Battle of Plataea

Definition

The Battle of Plataea was a land battle between Greeks and Persians near the small town of Plataea in Boeotia in 479 BCE. Following up their naval victory at the Battle of Salamis in September 480 BCE against the same enemy, the Greeks again defeated an invading army sent by the Persian ruler Xerxes I (r. 486-465 BCE), this time thanks to their hoplite warriors. The victory ensured the continued independence of their city-states and permitted an astonishingly rich period of artistic and cultural endeavour to begin which would lay the cultural foundations of all future Western civilizations.

More about: Battle of Plataea

Timeline

  • c. 650 BCE - c. 350 BCE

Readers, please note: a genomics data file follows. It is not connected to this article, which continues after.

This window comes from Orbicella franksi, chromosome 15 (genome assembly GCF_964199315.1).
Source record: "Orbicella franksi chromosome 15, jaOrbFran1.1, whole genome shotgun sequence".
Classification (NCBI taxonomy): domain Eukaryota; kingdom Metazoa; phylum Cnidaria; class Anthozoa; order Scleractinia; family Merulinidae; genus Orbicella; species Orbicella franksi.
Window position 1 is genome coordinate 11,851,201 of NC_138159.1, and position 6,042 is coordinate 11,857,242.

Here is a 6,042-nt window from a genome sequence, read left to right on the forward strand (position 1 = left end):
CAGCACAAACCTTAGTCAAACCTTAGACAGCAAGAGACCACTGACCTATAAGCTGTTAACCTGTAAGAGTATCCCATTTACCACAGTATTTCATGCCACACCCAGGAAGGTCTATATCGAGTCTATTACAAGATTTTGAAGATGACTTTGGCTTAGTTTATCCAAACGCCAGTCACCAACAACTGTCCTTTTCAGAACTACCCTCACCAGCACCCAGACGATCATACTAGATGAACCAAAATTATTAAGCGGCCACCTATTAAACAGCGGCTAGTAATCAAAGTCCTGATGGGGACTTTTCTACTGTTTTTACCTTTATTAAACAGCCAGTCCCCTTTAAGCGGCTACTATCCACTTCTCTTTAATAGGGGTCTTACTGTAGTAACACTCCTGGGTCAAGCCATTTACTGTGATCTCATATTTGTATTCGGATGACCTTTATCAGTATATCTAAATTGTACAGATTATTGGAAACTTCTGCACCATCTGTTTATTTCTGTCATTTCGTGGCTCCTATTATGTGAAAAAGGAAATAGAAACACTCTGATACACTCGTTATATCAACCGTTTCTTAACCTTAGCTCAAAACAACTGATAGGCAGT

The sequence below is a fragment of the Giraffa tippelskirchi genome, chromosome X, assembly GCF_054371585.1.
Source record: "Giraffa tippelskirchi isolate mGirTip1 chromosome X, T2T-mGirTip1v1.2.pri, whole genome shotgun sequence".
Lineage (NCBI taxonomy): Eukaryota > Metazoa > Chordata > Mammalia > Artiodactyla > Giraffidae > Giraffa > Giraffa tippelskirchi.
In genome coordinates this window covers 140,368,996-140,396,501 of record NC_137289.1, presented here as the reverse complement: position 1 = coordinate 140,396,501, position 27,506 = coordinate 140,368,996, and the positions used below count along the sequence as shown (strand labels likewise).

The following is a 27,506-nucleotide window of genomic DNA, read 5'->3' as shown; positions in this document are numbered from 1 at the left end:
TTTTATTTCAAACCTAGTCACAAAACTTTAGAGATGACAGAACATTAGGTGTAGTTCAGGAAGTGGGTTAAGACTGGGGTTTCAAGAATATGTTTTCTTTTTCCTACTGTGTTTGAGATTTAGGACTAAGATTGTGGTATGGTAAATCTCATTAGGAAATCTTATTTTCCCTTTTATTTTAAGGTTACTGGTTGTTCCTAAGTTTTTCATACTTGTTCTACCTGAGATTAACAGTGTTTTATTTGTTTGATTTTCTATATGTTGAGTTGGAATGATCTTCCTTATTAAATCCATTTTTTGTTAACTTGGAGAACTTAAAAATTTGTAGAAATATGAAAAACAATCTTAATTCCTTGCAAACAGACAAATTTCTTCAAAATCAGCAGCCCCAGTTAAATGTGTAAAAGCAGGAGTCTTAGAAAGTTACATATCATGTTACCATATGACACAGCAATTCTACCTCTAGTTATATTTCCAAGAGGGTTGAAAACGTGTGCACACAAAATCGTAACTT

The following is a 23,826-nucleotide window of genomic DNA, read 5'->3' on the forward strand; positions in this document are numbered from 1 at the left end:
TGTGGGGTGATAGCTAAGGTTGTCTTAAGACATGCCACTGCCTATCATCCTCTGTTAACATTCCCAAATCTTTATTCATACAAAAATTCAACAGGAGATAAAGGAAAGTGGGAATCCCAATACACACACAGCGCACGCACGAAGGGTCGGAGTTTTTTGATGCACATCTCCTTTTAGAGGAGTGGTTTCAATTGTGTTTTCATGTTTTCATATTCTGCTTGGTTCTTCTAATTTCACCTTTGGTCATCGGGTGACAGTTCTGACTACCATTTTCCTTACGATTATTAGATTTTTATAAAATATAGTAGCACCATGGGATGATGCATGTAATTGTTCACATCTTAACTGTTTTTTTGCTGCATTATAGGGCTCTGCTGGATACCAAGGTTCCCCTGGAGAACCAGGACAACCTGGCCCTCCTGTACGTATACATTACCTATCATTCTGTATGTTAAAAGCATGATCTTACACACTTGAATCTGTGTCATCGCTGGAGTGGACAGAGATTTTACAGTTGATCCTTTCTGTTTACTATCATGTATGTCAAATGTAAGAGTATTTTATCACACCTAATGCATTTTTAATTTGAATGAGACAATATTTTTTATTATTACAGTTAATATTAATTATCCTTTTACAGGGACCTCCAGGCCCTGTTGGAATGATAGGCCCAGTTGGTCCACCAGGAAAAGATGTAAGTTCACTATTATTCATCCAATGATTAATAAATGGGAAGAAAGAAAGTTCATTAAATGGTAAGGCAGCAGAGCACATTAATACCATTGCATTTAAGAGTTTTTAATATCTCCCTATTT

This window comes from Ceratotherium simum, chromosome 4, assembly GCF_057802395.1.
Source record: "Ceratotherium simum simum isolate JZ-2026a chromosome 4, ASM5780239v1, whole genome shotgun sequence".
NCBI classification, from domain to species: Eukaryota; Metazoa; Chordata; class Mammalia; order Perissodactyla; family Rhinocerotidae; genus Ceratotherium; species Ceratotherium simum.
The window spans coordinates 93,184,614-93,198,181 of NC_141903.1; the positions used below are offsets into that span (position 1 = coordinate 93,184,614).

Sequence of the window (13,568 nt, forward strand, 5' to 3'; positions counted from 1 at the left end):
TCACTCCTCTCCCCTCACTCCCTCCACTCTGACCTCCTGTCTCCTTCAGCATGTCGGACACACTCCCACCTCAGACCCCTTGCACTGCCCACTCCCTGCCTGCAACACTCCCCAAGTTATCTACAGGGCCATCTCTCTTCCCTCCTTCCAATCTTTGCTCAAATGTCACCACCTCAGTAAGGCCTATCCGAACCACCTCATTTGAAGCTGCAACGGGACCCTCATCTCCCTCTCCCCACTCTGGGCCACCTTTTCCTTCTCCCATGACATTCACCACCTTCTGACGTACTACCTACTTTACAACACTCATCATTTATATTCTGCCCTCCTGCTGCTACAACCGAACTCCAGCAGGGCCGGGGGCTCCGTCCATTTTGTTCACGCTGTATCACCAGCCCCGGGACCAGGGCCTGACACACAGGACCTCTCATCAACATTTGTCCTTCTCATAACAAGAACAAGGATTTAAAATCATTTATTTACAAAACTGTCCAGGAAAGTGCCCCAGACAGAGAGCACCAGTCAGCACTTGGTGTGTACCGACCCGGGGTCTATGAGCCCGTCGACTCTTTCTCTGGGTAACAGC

Hoplites are the major protagonists in Greek land warfare.
  • 11 Sep 490 BCE
    A combined force of Greek hoplites defeat the Persians at Marathon.
  • Aug 480 BCE
    The indecisive battle of Artemision between the Greek and Persian fleets of Xerxes I. The Greeks withdraw to Salamis.
  • Aug 480 BCE
    Battle of Thermopylae. 300 Spartans under King Leonidas and other Greek allies hold back the Persians led by Xerxes I for three days but are defeated.
  • Sep 480 BCE
    Battle of Salamis where the Greek naval fleet led by Themistocles defeats the invading armada of Xerxes I of Persia.
  • 479 BCE
    Cycladic city states contribute to the victorious Greek forces against the Persians at the battle of Plataea.
  • 479 BCE
    Xerxes' Persian forces are defeated by Greek forces at Plataea effectively ending Persia's imperial ambitions in Greece.
  • 479 BCE
    Alexander I the Philhellene allegedly reveals Mardonius' battle plans to the Greeks in the eve of the Battle of Plataea.
  • c. 430 BCE - 415 BCE
    The Histories of Herodotus is published. The work is divided into nine chapters, each dedicated to one of the Muses.
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